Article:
A reverence for the past

Oakland Cemetery Walk returns with a twist: a focus on tree-shaped memorials and those who lie beneath those trees

-Messenger photo by Hans Madsen
Ruth Bennett, at left, who portrays Elizabeth Simmons, keeps an eye on Garrett Savery, who will portray Francis Hoyt Crosby as he makes a ghostly shoe repair in Oakland Cemetery. The pair are two of the local historic figures that will make an appearance during the annual Oakland Cemetery Walk.

Among all the gravestones of various shapes, sizes and styles dotting the hills of Oakland Cemetery are tree-shaped monuments that mark the final resting places of some people.

The folks whose graves are marked by those trees will be featured in this year’s Oakland Cemetery Walk. But this year’s walk won’t require anyone to stroll through the Fort Dodge cemetery.

Instead, costumed performers will offer two indoor presentations.

The first of those will be at 2 p.m. Saturday in the Tompkins Celebration Center at Friendship Haven, 420 Kenyon Road.

The second will be at 3 p.m. June 10 in the Opera House at the Fort Museum and Frontier Village.

-Messenger photo by Hans Madsen
Ruth Bennett, at left, who portrays Elizabeth Simmons, takes a walk around Oakland Cemetery with Garrett Savery, who will portray Francis Hoyt Crosby during the annual Oakland Cemetery Walk.

Tickets will cost $7. Children under 10 will be admitted free.

Re-enactors will portray these 10 people memorialized at Oakland Cemetery.

Peter and Elizabeth

Vincent Simmons

Peter Simmons was born in 1805 in Ontario, Canada. He and Elizabeth Vincent were married in Canada in about 1828. They immigrated to the United States, living first in Cleveland, Ohio, before settling in St. Charles, Illinois. When the Civil War began in 1861, he enlisted in the 8th Illinois Volunteer Cavalry. He was taken prisoner by the Confederate Army in Virginia. He was released in a prisoner exchange, but died on March 6, 1863.

-Submitted photo
A tree-shaped stonemarks Volney Patchen York’s grave at Oakland Cemetery.

Elizabeth Simmons was born in 1805 in upstate New York. In November 1863, she moved to Fort Dodge, where one of her daughters lived. She died Dec. 4, 1882.

Mary Catherine

Luther Marshall

Mary Catherine Luther Marshall was born Nov. 3, 1811, in New York. She married Robert Marshall on March 30, 1828, in New York. In 1860, she, her husband and their family moved to Fort Dodge. They settled near the border of Webster and Humboldt counties and started a farm.

One of her sons, John L. Marshall, was the first dentist in Fort Dodge.

She died on Oct. 7, 1899.

Susie Hardin


She was born in 1859 in Ohio. She got a job with the Leisenring Gallery, a photography business in Fort Dodge. She later became partners with Mrs. A.K. Drake, of Lehigh, in a photography business. She died of tuberculosis on Aug. 21, 1887, at age 27.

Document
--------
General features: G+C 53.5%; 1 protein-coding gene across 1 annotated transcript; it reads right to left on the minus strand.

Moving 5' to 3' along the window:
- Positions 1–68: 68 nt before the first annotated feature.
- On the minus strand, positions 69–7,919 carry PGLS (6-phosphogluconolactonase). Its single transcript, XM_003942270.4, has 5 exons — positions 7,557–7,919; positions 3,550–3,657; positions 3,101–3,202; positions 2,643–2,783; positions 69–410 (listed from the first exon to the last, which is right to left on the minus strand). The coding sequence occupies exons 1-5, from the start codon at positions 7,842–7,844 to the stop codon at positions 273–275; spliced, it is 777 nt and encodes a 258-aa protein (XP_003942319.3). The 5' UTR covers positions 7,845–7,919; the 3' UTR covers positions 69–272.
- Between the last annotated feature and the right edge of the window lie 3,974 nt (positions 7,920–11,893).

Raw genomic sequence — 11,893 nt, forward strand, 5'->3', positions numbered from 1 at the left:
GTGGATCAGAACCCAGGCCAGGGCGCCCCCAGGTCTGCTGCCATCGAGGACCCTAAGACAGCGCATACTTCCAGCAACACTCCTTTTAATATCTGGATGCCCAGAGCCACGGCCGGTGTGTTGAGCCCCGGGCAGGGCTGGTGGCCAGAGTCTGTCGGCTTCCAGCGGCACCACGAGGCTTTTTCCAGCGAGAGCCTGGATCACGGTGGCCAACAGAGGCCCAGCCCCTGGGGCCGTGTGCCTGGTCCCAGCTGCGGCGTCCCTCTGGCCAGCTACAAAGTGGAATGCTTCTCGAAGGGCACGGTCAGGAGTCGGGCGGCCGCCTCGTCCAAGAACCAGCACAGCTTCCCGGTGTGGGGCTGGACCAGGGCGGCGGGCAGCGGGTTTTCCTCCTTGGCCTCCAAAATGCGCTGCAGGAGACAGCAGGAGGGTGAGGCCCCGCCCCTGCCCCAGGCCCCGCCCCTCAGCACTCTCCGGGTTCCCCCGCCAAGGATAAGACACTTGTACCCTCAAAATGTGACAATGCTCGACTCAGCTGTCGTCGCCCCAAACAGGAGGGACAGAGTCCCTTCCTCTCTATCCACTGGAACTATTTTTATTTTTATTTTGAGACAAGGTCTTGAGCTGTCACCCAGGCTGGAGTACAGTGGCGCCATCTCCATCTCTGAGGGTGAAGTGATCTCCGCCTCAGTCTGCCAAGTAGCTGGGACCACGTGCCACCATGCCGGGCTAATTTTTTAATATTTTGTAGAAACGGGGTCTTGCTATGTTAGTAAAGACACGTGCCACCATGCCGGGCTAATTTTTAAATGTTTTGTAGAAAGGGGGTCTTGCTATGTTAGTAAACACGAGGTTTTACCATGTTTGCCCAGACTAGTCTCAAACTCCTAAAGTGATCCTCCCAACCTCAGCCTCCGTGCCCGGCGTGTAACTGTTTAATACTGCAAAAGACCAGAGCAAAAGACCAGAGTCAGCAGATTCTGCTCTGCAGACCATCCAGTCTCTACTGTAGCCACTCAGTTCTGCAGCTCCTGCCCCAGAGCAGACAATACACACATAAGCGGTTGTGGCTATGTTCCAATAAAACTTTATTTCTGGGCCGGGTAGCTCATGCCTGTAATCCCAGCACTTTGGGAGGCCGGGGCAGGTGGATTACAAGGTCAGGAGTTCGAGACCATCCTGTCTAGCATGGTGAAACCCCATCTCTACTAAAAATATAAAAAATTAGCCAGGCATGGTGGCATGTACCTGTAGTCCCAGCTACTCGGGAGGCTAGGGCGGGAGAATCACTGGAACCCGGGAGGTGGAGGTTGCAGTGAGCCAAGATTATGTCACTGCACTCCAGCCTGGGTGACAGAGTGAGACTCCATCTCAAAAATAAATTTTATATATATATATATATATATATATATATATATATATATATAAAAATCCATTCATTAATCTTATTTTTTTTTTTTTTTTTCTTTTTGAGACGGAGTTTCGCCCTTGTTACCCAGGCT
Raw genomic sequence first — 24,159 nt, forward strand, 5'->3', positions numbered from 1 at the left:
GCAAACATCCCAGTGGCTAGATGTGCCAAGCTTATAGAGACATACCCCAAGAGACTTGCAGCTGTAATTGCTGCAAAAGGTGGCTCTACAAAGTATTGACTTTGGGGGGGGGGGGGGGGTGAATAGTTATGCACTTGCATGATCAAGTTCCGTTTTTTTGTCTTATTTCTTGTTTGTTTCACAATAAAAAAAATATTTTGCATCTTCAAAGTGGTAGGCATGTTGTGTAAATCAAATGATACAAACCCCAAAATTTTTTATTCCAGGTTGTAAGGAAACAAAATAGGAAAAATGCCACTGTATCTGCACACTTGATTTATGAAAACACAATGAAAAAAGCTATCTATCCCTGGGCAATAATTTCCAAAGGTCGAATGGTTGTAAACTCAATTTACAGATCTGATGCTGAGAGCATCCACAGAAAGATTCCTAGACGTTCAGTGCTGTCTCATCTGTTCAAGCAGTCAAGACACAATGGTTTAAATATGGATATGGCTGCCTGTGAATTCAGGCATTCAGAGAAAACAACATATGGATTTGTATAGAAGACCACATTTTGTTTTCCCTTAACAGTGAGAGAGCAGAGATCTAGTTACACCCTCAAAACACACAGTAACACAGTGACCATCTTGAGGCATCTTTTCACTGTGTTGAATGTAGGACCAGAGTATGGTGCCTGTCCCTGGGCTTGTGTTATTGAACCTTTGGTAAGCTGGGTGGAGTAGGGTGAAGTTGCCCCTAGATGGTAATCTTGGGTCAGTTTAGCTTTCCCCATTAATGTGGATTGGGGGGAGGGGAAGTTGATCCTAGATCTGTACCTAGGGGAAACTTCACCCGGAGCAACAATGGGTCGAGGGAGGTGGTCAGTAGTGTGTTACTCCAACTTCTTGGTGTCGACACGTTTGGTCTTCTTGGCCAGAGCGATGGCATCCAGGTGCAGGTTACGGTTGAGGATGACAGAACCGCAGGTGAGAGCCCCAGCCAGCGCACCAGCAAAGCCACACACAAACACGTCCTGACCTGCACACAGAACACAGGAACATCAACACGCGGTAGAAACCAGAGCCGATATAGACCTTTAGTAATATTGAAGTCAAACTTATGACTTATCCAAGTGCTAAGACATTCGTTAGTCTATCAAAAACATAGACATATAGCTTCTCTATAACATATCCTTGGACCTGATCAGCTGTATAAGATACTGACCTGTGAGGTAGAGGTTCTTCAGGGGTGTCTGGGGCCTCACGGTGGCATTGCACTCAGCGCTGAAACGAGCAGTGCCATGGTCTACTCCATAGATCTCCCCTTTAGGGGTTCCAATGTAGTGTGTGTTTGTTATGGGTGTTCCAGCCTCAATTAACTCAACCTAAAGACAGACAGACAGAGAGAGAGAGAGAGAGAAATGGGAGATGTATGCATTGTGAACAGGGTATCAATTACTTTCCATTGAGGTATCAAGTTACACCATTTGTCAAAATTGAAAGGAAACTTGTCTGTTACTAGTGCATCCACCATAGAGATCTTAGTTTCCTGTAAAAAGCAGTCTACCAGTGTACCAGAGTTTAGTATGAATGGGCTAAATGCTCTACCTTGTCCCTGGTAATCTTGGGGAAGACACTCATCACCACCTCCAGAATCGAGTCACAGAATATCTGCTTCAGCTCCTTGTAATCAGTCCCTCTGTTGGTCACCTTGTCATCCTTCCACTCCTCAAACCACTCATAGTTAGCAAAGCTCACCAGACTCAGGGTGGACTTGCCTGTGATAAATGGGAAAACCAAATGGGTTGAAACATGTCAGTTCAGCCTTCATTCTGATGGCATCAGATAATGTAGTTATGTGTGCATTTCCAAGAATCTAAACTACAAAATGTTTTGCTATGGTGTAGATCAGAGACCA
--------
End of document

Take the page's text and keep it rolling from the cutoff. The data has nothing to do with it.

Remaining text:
Patchen York

Volney York was born on March 25,1853, in New York City. His family moved to Michigan and later, Fort Dodge. At the age of 17 he was working as a tinner at Prusia Hardware. He also was a taxidermist. He married Jennie Watkins on Aug. 19, 1873.

He eventually took to drinking and gambling. His wife filed a lawsuit against three saloons for selling him alcohol, seeking $5,000 in damages.

He died on Sept. 9, 1875, of typhoid at age 22.

Azariah S.


Azariah White was born on March 26, 1831, in Baldwinsville, New York. In 1850, he moved to San Francisco, California, where he was in the newspaper business.

In 1856, he moved to Fort Dodge, where he established the first newspaper published in Webster County. It was called the Fort Dodge Sentinel. He sold the paper in 1860 and bought a farm west of Fort Dodge. He served as a Douglas Township supervisor and as a deputy sheriff.

In 1868, he moved to Indiana. He died on March 2, 1870, in Aurora, Illinois. His body was sent to Fort Dodge.

Francis H.


Frank Crosby, as he was called, was born in New York in 1836. The family moved to Fort Dodge in 1857. His brother, Daniel, set up the first shoe business in Fort Dodge, and Frank Crosby worked there.

In 1868, he became the clerk on the Mississippi River steamer D.W. Hewitt. He was killed on Jan. 16, 1868, when a steam pipe exploded in the ship.



James Grimshire was born on March 18, 1820, in Malton, England. He immigrated to the United States and worked in mines in the eastern part of the country. He later began working for railroads, and moved to Fort Dodge when he got a job with the Illinois Central Railroad.

He died on Jan. 16, 1906. Funeral directors and local authorities had a difficult time finding his relatives or any information about him.

John E.


John Hardin was born in Paris, Illinois. His family moved to Clare, and then to Fort Dodge in 1878. He worked as a cabinetmaker and night watchman at a gypsum mill. He then moved to Texas to work on a railroad. He returned to Fort Dodge and worked as a locomotive fireman on the Illinois Central Railroad. He died of typhoid on Oct. 12, 1888.

John H.


John Thomas was born on Jan. 22, 1841, in Lebanon County, Pennsylvania. In 1873, he and his wife, Elizabeth, moved to Fort Dodge, where he worked at Arnold’s Flour Mill. He later became a machinist for the Fort Dodge Sentinel newspaper. In 1885, he opened a meat market on what is today’s Central Avenue. In 1894, he sold the market, but in 1895 he returned to the meat business as head butcher for a shop owned by G.W. Corey. He died on March 21, 1921.